The Center for Nonprofit Excellence is an organization that works with local nonprofits and helps them acquire a good board of directors, learn to write grants or ask for contributions from foundations, operate efficiently and write financial statements. The Volunteer Center of the Pikes Peak Region acts as a clearing house for all the nonprofits that need volunteers.
Moore is chairwoman of Partners in Philanthropy, which recognizes five donors annually. She is involved with Race for the Cure, a group devoted to raising money for breast cancer research, as well as the American Heart Association. A few years ago, her husband of 34 years died of a massive heart attack.
But Moore isn’t one to feel sorry for herself. She keeps busy by helping others and promoting causes.
The lack of funding for the El Paso County Health Department is a sore spot. “Colorado is the lowest in funding for public health in the country. People don’t realize how much the county health department does-there would be nobody to inspect restaurants or make sure our water is pure. And God forbid we have a huge outbreak of West Nile,” she said. “There are a tremendous amount of indigents who need health care. [The health department] used to give immunizations. We went when I was a kid.
“The health department used to offer prenatal care for women who don’t yet have Medicaid. Now, women will show up in labor, and nine times out of 10 the baby will need neonatal care, at a cost of $5,000 a day. It is so short-sighted.”
Moore admires child advocate Leslie Cook. “She is an advocate for youth in our community and giving kids as much a chance as she can to succeed. She is absolutely wonderful,” Moore said.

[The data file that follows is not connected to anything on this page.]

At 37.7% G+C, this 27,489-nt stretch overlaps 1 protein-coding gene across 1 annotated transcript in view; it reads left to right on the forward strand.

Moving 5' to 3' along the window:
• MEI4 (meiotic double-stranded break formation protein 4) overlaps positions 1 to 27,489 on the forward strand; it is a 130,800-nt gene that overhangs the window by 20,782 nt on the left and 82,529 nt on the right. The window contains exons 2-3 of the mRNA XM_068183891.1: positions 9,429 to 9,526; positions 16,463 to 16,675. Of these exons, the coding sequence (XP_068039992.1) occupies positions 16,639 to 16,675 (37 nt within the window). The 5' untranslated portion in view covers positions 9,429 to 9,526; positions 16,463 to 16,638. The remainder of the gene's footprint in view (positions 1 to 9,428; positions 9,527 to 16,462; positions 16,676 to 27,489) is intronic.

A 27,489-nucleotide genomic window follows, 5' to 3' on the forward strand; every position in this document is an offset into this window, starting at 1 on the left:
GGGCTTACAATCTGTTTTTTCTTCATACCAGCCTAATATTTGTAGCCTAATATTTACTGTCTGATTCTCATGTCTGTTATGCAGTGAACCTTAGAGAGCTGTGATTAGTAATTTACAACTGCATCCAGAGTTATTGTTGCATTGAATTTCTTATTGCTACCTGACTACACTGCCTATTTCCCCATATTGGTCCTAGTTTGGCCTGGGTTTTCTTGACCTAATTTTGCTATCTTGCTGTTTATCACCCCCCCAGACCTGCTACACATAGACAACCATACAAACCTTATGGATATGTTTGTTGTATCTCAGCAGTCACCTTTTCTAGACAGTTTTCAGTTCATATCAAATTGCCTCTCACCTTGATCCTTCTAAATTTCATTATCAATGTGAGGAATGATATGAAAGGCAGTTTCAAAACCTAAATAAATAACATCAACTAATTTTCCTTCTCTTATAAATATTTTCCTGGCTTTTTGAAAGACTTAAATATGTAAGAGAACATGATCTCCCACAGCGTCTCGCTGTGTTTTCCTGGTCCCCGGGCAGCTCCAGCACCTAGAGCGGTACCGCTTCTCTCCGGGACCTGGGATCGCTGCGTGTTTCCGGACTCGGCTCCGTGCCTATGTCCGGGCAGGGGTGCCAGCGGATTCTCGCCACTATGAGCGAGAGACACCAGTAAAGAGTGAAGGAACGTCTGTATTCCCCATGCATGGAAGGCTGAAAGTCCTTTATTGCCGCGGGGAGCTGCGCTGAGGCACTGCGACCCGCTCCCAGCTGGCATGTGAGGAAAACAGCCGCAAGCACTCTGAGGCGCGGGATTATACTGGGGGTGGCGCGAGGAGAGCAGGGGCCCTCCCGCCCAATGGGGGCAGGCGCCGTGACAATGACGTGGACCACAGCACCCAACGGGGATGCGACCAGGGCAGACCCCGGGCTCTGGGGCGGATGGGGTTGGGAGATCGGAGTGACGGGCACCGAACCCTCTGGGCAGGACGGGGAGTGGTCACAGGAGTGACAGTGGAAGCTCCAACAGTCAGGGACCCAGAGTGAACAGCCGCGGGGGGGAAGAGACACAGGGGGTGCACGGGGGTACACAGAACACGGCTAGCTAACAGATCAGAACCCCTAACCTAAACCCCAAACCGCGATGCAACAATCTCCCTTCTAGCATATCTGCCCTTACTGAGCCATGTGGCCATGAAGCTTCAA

She also venerates former Mayor Mary Lou Makepeace. “While she was mayor, we had vision in this community. We’re lacking some vision right now,” Moore said. “It’s the things that draw us all together. It’s good libraries, it’s flowerbeds in the medians, it’s Uncle Wilbur’s fountain-things that draw us downtown. That’s the heart of us. It’s not just roads.”
Although helping others has always been in her blood, Moore didn’t start out in health care. She earned a bachelor’s degree in English from Auburn University and did post-graduate work in adult education at Cal State in Long Beach.
While her late husband, who was in the Army, was stationed in Washington, D.C., Moore was a health care reporter for Faulkner & Gray. Her interest in the field blossomed there, in an office three blocks from the White House.
Kaiser Permanente contracts with about 500 primary care doctors and specialists in the area. With about 8.5 million members (and about 10,000 employees), Kaiser is the oldest nonprofit health maintenance company in the country.
Moore wrote the first Kaiser network model plan. “Members have to negotiate the system by themselves,” she said. “We thought we needed to help tell them what to do and where the hospitals are. Sort of a ‘how to use your health plan.'”
Moore has two children: Matthew, 34, who is an Associated Press news editor in Stockholm, Sweden; and Meighan, 28, who is an epidemiologist in Tuscon.
“I raised two gypsies. They were in 11 different schools between kindergarten and high school,” she said. “My husband was in Korea for 16 months and Germany for six years. We lived coast to coast and many points in between. It was wonderful; we loved it.”